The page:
Letitia Baldrige had helped shape the Kennedys' Camelot White House before she became a much-consulted etiquette expert, firmly telling an enquirer that she detested the clinking of glasses in a toast: "We do not clink, we approach." (Although she thought it was quite acceptable to cut salad with a knife.)
From 1961 to 1963, she had been chief of staff to Jacqueline Kennedy, in effect the social secretary for the most glamorous White House ever, helping to arrange the state dinners and elegant concerts of the JFK years. She parlayed that considerable experience into a lifelong career as an arbiter of manners, making the cover of Time Magazine in 1978 as what it called "a superbly energetic amalgam of feminist and Tasteful Lady."
Before her arrival at the White House, she glided along the flight paths of the American elite. She had attended Miss Porter's exclusive boarding school for girls, and then went to the prestigious, then women-only, Vassar College. After being social secretary at the American embassies in Paris and Rome, under ambassadors David Bruce and Clare Boothe Luce, she returned to the US to take a job as public relations director for the jewellers Tiffany and Co.
Her life changed when, late in 1960, she was called by Jackie Kennedy, an old friend and fellow alumna at Miss Porter's and Vassar, who was about to become First Lady of the United States. She asked if Baldrige could come and help out at the White House. Baldrige accepted, and stayed until the summer of 1963, by which time, she wrote, "I had had it" with the extreme demands of the job. A few months later, she returned, again at Jackie Kennedy's request, this time to help plan the president's funeral, and make it a memorable occasion of grief, despair and dignity.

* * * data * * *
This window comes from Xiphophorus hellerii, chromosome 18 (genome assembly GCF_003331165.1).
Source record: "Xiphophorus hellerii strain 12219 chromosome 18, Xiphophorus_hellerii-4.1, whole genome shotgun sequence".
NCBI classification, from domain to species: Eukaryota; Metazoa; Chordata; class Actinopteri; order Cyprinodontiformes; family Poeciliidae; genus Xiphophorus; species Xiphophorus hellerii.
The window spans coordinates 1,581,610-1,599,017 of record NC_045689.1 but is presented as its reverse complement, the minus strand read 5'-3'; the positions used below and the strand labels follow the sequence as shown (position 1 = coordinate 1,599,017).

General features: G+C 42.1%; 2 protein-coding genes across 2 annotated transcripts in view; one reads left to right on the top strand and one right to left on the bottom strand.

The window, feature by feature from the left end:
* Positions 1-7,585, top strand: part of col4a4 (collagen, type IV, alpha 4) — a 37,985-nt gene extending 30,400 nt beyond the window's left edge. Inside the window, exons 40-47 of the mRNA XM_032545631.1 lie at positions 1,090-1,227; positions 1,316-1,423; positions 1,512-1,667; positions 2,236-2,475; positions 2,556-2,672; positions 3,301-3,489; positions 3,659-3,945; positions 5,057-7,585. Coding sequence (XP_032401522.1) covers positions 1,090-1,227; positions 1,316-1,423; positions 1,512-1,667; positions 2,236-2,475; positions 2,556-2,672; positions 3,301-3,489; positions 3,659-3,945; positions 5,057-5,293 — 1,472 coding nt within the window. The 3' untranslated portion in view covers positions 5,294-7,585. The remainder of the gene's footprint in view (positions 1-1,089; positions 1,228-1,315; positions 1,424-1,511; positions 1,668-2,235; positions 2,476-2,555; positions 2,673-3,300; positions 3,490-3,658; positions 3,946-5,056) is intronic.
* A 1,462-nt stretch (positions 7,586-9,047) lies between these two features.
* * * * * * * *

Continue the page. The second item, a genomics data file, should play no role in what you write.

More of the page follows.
Baldrige, usually just called "Tish", became a prolific author and set up her own companies. She became an unofficial adviser to several later First Ladies, and would call newly appointed social secretaries to give them tips on how to survive the pressures, but for her, nothing matched her time with the Kennedys.
"The years with Jackie remain for ever front and centre," she said. "Mrs Kennedy did things in ways that no one had ever done them before. There had never been hard liquor served at state functions. She provided open bars. There had never been jazz, or opera or theatre. They brought it all in." The president called her "Miss Push and Pull," because of her constant efforts to make him conform over details of protocol. She still recalled him as the perfect boss, "like a wonderful store manager who goes through the store and knows everyone's name and how all the departments work."
The Camelot era provided her with the material for four books, from Of Diamonds and Diplomats in 1968, to the co-authored The Kennedy Mystique, 2006. By the 1970s, Baldrige had become the American queen of etiquette, and she established her own branded marketing firm, Letitia Baldrige Enterprises.
She advised through a flow of books devoted to manners and etiquette, at home, in the workplace, even in the nursery. Among them was Letitia Baldrige's Complete Guide to Executive Manners, in which she insisted, perhaps against the available evidence, that rudeness and arrogance were not the hallmarks of people at the top. For every rude executive, she wrote, "there are nine successful ones with good manners". The most important thing was not the way someone held a knife and fork, but kindness and consideration for other people, and the ability to say sorry.
Letitia Baldrige, White House official and author: born Miami 9 February 1926; Jacqueline Kennedy's social secretary 1961-1963; married 1964 Robert Hollensteiner (one daughter, one son); died Bethesda, Maryland 29 October 2012.Reuse content